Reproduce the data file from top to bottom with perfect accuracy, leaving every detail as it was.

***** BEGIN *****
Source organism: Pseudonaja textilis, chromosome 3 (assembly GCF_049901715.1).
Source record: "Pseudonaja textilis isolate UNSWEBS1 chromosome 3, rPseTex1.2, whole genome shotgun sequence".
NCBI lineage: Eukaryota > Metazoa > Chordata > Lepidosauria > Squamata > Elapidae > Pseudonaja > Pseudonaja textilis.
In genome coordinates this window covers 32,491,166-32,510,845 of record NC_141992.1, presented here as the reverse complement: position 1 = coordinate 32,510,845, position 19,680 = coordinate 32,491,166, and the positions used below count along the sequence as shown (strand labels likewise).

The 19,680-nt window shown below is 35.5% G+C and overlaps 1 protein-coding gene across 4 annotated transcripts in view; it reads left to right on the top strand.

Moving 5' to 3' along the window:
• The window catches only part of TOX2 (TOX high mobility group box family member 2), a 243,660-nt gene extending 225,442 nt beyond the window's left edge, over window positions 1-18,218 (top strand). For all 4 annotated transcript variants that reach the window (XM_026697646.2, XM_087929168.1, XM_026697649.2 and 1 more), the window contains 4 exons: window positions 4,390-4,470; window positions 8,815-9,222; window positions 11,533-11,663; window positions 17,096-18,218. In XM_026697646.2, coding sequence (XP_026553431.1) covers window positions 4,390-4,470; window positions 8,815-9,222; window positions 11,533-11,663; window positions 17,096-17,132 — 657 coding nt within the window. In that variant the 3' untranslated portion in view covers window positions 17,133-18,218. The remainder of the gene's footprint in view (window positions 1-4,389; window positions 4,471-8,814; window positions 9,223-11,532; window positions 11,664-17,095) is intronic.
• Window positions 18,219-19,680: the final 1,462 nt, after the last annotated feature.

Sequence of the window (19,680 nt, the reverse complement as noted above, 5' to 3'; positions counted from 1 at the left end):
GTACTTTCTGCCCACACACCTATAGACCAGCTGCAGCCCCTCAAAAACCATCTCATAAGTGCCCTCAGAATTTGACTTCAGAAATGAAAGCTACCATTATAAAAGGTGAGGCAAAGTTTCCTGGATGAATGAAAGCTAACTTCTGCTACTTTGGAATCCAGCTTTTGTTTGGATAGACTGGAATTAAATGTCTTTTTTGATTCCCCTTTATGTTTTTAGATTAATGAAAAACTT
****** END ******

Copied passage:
Source organism: Pseudonaja textilis, chromosome 3 (assembly GCF_049901715.1).
Source record: "Pseudonaja textilis isolate UNSWEBS1 chromosome 3, rPseTex1.2, whole genome shotgun sequence".
NCBI lineage: Eukaryota > Metazoa > Chordata > Lepidosauria > Squamata > Elapidae > Pseudonaja > Pseudonaja textilis.
In genome coordinates this window covers 32,491,166-32,510,845 of record NC_141992.1, presented here as the reverse complement: position 1 = coordinate 32,510,845, position 19,680 = coordinate 32,491,166, and the positions used below count along the sequence as shown (strand labels likewise).

The 19,680-nt window shown below is 35.5% G+C and overlaps 1 protein-coding gene across 4 annotated transcripts in view; it reads left to right on the top strand.

Moving 5' to 3' along the window:
• The window catches only part of TOX2 (TOX high mobility group box family member 2), a 243,660-nt gene extending 225,442 nt beyond the window's left edge, over window positions 1-18,218 (top strand). For all 4 annotated transcript variants that reach the window (XM_026697646.2, XM_087929168.1, XM_026697649.2 and 1 more), the window contains 4 exons: window positions 4,390-4,470; window positions 8,815-9,222; window positions 11,533-11,663; window positions 17,096-18,218. In XM_026697646.2, coding sequence (XP_026553431.1) covers window positions 4,390-4,470; window positions 8,815-9,222; window positions 11,533-11,663; window positions 17,096-17,132 — 657 coding nt within the window. In that variant the 3' untranslated portion in view covers window positions 17,133-18,218. The remainder of the gene's footprint in view (window positions 1-4,389; window positions 4,471-8,814; window positions 9,223-11,532; window positions 11,664-17,095) is intronic.
• Window positions 18,219-19,680: the final 1,462 nt, after the last annotated feature.

Sequence of the window (19,680 nt, the reverse complement as noted above, 5' to 3'; positions counted from 1 at the left end):
GTACTTTCTGCCCACACACCTATAGACCAGCTGCAGCCCCTCAAAAACCATCTCATAAGTGCCCTCAGAATTTGACTTCAGAAATGAAAGCTACCATTATAAAAGGTGAGGCAAAGTTTCCTGGATGAATGAAAGCTAACTTCTGCTACTTTGGAATCCAGCTTTTGTTTGGATAGACTGGAATTAAATGTCTTTTTTGATTCCCCTTTATGTTTTTAGATTAATGAAAAACTT